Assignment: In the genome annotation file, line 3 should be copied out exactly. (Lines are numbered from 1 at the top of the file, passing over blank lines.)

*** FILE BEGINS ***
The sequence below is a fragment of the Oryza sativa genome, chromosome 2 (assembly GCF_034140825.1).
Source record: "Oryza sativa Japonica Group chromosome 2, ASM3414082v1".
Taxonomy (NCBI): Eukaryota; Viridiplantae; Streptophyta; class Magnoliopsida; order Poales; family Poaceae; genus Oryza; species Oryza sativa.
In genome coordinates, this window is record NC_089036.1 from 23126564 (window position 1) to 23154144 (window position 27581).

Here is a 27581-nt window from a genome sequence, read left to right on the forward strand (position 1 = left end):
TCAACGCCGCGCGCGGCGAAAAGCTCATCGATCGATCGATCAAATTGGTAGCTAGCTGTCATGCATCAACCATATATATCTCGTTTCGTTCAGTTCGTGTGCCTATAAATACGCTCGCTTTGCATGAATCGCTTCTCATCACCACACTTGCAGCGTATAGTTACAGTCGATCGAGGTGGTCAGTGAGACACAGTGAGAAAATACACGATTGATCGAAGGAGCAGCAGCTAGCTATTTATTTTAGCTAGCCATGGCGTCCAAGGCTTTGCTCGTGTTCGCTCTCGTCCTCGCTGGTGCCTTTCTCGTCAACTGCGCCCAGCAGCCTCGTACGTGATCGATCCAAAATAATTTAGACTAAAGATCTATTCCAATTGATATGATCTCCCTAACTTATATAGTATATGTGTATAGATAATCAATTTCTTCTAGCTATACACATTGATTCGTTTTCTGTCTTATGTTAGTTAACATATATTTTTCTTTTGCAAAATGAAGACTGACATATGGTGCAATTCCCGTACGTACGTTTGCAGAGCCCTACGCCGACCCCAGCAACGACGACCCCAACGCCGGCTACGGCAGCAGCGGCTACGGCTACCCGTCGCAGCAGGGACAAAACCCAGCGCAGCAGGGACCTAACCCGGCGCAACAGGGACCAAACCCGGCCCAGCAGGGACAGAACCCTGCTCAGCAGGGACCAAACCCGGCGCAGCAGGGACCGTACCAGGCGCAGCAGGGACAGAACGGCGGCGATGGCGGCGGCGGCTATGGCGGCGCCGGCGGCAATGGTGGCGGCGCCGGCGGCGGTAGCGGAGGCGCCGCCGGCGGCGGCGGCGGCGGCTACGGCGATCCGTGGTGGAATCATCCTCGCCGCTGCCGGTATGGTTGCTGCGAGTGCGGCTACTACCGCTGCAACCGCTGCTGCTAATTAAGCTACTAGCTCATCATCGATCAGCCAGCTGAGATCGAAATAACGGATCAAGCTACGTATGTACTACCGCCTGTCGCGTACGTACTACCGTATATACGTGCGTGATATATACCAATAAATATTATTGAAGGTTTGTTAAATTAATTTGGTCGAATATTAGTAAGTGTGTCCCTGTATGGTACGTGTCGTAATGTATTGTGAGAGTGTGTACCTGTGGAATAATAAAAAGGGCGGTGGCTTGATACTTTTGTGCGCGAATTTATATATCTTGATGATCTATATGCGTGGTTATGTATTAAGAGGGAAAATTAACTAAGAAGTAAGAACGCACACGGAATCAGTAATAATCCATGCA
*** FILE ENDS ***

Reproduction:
Taxonomy (NCBI): Eukaryota; Viridiplantae; Streptophyta; class Magnoliopsida; order Poales; family Poaceae; genus Oryza; species Oryza sativa.